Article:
• Building codes and retrofit standards have been widely adopted and are strictly enforced.
• A significant proportion of post-disaster recovery is funded through private capital and insurance payouts.
• Insurance premiums are risk based, and private insurers provide substantial premium reductions for buildings meeting current codes or retrofit standards.
• To speed recovery, community coalitions have developed contingency plans for governance and business continuity as well as for providing services, particularly for the most vulnerable populations.
• Post-disaster recovery is greatly accelerated by sufficient redundancy in infrastructure upgraded and hardened to take into account regional interdependencies.
Also included in these characteristics of a resilient nation (but well beyond the scope of recommendations) are a vibrant and diverse economy and citizenry who are safer, healthier, and better educated than previous generations.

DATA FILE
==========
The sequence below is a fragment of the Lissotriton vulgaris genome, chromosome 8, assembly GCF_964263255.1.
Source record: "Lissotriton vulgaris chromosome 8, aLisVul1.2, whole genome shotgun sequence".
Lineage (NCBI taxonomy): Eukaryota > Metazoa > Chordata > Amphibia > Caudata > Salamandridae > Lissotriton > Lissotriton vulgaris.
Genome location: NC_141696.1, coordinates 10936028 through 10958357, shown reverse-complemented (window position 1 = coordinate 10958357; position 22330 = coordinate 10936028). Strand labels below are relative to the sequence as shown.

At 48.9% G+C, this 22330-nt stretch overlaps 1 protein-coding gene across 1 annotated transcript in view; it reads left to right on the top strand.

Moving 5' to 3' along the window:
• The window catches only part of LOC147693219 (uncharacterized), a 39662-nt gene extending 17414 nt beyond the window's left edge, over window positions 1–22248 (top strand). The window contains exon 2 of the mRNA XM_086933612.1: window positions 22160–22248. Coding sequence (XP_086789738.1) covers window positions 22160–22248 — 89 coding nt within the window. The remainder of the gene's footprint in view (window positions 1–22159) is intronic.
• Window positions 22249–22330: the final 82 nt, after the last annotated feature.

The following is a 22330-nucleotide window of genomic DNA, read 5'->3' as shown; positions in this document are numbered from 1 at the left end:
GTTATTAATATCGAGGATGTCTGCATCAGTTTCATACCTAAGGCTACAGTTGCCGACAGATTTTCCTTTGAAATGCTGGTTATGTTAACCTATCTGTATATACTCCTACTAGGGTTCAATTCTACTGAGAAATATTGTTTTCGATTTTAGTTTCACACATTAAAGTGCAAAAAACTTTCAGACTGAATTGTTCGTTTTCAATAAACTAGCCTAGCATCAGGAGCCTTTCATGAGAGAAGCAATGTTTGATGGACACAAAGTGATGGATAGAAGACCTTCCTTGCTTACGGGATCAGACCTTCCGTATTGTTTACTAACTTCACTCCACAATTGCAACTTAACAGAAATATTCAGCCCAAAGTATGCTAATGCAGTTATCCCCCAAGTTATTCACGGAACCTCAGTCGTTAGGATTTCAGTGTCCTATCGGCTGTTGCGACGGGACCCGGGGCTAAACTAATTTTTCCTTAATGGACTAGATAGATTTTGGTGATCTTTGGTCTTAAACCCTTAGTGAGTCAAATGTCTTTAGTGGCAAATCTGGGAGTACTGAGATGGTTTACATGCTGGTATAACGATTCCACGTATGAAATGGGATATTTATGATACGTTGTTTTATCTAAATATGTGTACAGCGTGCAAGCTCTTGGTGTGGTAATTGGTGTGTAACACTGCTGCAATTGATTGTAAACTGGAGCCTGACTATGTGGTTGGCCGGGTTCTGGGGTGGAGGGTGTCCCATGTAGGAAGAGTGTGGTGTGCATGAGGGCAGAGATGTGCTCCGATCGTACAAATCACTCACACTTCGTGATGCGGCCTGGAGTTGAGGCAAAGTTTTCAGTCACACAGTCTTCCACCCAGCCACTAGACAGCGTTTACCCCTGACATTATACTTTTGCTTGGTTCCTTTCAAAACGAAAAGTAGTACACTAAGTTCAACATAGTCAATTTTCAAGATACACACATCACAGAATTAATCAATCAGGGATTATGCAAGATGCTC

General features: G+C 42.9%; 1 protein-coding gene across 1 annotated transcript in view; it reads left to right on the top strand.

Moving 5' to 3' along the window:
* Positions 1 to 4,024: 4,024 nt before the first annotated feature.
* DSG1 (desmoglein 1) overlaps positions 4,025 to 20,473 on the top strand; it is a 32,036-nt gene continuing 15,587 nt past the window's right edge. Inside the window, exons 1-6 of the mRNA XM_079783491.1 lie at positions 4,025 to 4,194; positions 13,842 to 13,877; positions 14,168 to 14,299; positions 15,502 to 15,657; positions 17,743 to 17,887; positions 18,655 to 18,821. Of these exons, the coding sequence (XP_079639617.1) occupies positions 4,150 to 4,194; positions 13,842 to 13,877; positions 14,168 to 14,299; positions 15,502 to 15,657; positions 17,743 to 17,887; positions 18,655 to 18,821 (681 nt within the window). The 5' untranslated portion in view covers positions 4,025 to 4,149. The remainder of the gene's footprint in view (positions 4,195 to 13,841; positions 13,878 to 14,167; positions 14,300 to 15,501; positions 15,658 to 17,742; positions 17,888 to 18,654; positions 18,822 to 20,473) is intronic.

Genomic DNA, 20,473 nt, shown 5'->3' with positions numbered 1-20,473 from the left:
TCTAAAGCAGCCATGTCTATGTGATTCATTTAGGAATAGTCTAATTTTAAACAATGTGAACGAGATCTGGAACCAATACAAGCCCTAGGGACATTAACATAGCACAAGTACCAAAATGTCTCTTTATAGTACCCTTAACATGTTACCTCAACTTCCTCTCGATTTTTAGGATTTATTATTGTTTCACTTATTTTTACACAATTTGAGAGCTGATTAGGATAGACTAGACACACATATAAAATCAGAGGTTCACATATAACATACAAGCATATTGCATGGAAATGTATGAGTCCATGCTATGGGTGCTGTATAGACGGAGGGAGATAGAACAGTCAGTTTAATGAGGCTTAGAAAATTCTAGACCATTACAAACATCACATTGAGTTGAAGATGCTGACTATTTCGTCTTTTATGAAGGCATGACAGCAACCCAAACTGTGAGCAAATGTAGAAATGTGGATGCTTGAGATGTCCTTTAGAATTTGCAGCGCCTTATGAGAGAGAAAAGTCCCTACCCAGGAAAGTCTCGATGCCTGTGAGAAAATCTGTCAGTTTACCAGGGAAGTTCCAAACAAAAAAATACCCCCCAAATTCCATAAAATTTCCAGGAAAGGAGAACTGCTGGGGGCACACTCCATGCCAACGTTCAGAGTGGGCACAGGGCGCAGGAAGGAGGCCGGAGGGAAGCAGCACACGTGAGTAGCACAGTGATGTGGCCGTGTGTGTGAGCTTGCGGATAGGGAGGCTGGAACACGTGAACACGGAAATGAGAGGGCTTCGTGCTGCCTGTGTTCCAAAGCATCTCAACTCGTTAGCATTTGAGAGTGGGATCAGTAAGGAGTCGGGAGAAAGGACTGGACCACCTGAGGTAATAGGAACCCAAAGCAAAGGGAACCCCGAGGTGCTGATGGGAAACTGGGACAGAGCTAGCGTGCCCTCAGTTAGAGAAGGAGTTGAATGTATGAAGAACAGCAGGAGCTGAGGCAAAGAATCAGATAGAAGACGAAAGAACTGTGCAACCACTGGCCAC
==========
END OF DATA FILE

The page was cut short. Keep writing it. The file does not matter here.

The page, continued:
The five recommendations below recognize that achieving resilience requires efforts and actions by individuals, families, communities, all levels of government, the private sector, academia, and community-based organizations including the nonprofit and faith-based groups. The process for improving resilience is dynamic, adaptive, and transparent and acknowledges the existence of interconnected and interdependent sets of social, economic, natural, and manmade systems that support communities. Recognition that events and their consequences do not adhere to geopolitical borders is also important. Embedded in each recommendation is also the need to continue long-term, prudent science and technology resilience research innovations.
The recommendations recognize that while physical resilience is a foundation, human resilience is the engine that drives the ability to absorb, recover from, and adapt to adverse events. No single sector or entity has ultimate responsibility for creating the foundation and driving the engine of resilience. These are shared responsibilities.